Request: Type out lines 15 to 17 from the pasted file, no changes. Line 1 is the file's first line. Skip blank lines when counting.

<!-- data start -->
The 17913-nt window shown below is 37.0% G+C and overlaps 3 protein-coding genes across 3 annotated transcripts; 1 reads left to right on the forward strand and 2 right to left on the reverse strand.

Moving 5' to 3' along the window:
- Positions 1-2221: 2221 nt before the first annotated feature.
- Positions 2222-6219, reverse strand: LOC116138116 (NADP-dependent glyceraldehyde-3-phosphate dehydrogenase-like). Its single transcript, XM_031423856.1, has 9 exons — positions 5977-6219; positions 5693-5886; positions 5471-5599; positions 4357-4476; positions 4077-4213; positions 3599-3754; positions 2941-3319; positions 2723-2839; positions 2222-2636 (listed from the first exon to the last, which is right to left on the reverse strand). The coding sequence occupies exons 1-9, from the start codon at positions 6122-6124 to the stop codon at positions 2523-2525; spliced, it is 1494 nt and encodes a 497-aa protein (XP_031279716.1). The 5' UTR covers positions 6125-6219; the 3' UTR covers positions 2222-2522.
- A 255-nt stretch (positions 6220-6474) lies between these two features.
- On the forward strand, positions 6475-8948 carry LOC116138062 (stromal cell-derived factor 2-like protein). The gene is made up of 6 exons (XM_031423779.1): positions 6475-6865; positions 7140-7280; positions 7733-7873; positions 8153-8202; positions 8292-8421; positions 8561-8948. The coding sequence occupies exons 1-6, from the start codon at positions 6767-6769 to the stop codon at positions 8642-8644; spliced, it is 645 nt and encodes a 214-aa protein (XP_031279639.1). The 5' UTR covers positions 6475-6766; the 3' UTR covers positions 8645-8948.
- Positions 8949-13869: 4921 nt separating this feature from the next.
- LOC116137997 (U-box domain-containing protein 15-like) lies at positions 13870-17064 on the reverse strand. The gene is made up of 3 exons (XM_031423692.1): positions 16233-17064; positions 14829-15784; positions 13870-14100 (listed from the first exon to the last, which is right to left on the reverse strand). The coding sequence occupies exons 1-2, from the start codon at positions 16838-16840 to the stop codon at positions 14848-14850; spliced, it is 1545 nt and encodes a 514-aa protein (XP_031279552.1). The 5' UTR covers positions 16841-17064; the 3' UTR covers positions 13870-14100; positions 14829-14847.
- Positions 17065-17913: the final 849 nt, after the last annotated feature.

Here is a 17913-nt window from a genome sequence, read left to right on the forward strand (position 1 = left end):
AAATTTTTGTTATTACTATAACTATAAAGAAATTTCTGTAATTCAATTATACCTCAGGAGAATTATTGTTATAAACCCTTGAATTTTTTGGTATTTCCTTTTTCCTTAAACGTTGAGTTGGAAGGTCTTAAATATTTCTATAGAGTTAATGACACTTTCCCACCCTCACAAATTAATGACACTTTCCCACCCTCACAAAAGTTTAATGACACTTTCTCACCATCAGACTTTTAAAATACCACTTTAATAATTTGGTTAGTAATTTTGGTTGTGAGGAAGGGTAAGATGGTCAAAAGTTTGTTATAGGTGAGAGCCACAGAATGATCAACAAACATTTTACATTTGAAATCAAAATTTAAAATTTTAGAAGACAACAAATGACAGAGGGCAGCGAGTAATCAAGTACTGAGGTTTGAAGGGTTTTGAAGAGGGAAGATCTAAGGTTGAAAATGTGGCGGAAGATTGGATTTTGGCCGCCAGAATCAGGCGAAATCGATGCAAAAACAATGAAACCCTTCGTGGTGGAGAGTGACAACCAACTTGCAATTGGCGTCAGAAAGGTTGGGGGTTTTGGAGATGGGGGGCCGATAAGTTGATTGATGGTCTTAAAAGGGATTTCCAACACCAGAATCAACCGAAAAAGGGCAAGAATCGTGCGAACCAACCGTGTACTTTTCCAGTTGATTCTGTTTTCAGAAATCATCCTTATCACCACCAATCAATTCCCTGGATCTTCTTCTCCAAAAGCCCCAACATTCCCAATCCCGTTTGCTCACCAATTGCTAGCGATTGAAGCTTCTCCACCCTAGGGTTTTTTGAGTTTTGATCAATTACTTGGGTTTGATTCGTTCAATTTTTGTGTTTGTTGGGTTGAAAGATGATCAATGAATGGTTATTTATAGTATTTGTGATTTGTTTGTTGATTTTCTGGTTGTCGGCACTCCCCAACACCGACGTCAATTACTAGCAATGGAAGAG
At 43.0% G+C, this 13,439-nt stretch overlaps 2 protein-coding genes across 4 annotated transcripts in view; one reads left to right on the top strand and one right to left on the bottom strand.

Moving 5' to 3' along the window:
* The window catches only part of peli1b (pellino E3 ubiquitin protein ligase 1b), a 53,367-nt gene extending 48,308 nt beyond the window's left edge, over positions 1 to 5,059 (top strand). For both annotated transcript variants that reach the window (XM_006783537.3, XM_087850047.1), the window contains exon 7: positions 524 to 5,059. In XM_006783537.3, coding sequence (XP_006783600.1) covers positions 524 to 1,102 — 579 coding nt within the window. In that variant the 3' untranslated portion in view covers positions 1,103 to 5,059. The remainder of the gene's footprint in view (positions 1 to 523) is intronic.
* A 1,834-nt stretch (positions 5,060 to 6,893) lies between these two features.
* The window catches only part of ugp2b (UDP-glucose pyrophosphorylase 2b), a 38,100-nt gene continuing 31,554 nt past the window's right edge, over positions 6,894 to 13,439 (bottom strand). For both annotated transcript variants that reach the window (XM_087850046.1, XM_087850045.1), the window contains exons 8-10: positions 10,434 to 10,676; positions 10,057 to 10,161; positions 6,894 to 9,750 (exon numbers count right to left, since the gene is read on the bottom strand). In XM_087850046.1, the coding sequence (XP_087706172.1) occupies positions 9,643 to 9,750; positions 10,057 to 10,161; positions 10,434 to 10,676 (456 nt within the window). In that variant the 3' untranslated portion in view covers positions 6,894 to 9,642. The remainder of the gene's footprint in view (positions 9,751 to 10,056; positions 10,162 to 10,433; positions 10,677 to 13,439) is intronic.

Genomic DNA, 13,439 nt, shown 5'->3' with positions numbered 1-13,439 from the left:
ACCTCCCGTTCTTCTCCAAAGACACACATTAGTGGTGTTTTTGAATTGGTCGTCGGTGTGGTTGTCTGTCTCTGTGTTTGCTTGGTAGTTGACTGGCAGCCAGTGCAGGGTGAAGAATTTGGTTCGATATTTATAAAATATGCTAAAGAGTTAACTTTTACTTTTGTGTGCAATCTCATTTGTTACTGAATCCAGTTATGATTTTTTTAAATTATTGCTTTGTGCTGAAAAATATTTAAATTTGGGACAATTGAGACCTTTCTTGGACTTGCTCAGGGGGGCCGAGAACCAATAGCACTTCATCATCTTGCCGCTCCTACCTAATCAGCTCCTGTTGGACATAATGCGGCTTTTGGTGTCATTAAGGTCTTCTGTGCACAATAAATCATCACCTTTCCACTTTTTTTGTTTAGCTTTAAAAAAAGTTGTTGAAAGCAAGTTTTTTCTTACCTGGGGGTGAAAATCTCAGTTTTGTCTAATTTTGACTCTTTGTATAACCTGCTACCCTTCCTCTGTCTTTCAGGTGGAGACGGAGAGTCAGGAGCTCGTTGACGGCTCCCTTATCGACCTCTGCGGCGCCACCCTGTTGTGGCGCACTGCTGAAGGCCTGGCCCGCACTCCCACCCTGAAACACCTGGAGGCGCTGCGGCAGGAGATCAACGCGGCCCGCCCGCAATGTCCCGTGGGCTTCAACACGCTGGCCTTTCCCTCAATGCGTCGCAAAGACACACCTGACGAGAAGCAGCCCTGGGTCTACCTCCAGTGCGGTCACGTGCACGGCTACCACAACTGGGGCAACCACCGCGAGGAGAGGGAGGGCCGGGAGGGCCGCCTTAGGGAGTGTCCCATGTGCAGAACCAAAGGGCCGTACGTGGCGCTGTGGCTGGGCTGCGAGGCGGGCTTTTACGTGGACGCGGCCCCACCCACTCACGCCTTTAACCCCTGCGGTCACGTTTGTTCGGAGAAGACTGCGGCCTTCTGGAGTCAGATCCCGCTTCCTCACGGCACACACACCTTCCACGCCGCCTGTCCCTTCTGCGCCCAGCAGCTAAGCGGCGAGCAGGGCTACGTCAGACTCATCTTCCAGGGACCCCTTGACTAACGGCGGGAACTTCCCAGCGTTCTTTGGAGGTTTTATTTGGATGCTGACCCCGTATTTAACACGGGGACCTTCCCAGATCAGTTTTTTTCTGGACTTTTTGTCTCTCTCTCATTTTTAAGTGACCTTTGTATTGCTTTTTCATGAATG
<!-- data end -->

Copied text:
* A 1,834-nt stretch (positions 5,060 to 6,893) lies between these two features.
* The window catches only part of ugp2b (UDP-glucose pyrophosphorylase 2b), a 38,100-nt gene continuing 31,554 nt past the window's right edge, over positions 6,894 to 13,439 (bottom strand). For both annotated transcript variants that reach the window (XM_087850046.1, XM_087850045.1), the window contains exons 8-10: positions 10,434 to 10,676; positions 10,057 to 10,161; positions 6,894 to 9,750 (exon numbers count right to left, since the gene is read on the bottom strand). In XM_087850046.1, the coding sequence (XP_087706172.1) occupies positions 9,643 to 9,750; positions 10,057 to 10,161; positions 10,434 to 10,676 (456 nt within the window). In that variant the 3' untranslated portion in view covers positions 6,894 to 9,642. The remainder of the gene's footprint in view (positions 9,751 to 10,056; positions 10,162 to 10,433; positions 10,677 to 13,439) is intronic.

Genomic DNA, 13,439 nt, shown 5'->3' with positions numbered 1-13,439 from the left: